The RTX 2080 Super Uncovered
Removing the cooling solution from a NVIDIA RTX 2080 Super is a very lengthy process and requires some extremely small Philips head screwdrivers. First you’ll want to remove the backplate finding all the super small screws and removing them.
Next you’ll want to remove the I/O cover careful to keep track of which holes have the smaller screws. After that take a socket and remove the additional bolts that the backplate was connected two and finally the four spring screws around the GPU.
After that you can carefully peel the PCB from the cooler exposing all the juicy goodness.
With the cooler removed you can get an idea as to how the card is configured and for the most part it looks like any other NVIDIA designed reference card. I would like to point out the size of the stock VRM as it now features 10 power phases and that the shunt used to control the power limit is missing. It would seem that NVIDIA is super serious about keeping people from overclocking their video cards despite saying that the previous RTX 2080 was overclocked from the factory and that the boost levels already swing the GPU clock 300Mhz+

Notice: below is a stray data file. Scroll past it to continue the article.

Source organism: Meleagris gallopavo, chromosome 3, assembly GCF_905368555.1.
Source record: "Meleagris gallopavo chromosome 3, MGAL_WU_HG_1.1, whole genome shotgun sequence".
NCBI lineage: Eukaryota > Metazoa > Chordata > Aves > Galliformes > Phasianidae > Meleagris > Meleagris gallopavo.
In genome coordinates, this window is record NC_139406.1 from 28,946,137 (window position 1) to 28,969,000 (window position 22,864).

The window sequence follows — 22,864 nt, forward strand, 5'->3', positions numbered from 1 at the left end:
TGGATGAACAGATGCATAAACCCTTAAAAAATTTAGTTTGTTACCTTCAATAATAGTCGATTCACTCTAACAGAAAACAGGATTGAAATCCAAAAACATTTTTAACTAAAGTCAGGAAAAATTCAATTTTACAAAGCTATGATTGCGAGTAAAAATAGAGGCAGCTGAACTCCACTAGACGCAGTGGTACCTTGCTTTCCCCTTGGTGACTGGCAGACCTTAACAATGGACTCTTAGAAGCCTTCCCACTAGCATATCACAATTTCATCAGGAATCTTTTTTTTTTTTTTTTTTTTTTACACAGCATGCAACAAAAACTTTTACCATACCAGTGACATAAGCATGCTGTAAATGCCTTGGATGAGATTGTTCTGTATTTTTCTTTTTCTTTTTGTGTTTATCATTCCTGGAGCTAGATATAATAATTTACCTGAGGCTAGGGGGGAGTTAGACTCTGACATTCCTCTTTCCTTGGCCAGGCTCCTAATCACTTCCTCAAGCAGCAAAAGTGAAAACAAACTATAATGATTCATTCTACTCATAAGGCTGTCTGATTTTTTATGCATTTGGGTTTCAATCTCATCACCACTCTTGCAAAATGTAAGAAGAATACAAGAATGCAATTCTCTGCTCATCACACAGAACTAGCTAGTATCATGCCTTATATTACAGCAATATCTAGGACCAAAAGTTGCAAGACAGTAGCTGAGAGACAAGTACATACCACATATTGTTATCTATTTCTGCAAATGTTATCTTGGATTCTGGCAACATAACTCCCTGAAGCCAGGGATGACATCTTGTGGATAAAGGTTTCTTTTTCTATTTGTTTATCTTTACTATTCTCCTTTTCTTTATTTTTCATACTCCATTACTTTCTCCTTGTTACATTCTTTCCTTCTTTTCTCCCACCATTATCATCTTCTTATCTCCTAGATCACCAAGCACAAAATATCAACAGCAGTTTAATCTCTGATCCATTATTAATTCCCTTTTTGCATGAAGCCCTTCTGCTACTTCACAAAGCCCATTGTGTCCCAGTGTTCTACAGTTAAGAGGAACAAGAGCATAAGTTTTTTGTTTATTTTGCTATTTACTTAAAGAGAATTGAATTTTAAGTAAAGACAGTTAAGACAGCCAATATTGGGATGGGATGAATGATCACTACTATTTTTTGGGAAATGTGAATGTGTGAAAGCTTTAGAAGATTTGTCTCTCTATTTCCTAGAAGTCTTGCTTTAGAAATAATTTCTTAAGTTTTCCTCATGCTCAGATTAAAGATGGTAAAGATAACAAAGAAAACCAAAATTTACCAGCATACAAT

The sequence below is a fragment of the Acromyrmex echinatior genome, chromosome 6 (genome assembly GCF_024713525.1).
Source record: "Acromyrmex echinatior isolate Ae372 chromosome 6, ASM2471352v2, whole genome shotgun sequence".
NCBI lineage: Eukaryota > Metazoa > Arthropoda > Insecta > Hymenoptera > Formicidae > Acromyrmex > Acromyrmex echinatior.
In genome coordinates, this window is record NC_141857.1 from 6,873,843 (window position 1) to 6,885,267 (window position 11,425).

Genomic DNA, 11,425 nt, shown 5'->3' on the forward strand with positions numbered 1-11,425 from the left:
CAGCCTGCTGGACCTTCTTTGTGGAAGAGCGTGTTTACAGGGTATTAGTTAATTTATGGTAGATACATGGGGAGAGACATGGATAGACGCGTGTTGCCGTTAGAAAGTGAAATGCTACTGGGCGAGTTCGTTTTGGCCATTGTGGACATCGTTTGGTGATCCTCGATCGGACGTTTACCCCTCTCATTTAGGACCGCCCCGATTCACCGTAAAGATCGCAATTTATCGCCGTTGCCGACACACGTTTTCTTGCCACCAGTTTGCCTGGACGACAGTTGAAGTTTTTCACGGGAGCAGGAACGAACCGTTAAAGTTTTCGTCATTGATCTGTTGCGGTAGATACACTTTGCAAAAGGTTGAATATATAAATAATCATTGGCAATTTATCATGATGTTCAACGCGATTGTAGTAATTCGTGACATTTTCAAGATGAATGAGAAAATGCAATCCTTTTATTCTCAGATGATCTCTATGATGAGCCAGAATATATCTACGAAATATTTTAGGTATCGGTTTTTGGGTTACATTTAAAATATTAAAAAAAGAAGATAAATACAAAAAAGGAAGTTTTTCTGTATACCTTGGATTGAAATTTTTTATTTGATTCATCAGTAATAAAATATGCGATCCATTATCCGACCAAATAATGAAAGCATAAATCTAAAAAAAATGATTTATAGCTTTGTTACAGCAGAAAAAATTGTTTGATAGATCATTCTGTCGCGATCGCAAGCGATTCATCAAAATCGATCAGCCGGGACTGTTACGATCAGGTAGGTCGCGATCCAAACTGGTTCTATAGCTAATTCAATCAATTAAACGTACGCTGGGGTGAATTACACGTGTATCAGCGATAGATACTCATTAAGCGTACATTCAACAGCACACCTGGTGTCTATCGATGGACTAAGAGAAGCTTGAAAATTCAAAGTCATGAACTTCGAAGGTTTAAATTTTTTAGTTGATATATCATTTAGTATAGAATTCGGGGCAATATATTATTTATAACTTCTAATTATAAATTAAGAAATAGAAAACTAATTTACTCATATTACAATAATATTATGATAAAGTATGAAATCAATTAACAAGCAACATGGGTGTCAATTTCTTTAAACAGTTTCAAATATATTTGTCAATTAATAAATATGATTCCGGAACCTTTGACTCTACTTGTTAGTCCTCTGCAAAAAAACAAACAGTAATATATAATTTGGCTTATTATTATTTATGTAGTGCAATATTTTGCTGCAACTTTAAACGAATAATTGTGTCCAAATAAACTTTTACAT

The RTX 2080 Super heatsink is similar to previous editions with the GPU having its own cold plate while memory and VRM are cooled by the large heatspreader. I suspect there is still a floating vapor chamber in there along with a couple of heatpipes to ensure that the heatsink is evenly cooled under load.
One of the upgraded features found on the RTX 2080 Super is increased memory bandwidth. The card still comes with 8GB of GDDR6 with a memory clock of 7751Mhz for a data rate of 15.5Gbps. The interface is still 256-bits wide with a total memory bandwidth of 496.1 GB/s
For those of you who may not be aware, when running DX12 the key to higher scores is not GPU clock speed but total memory bandwidth. Of course having more memory is better but, if you are limited on memory increasing the memory clock can get you a rather sizeable gain in performance.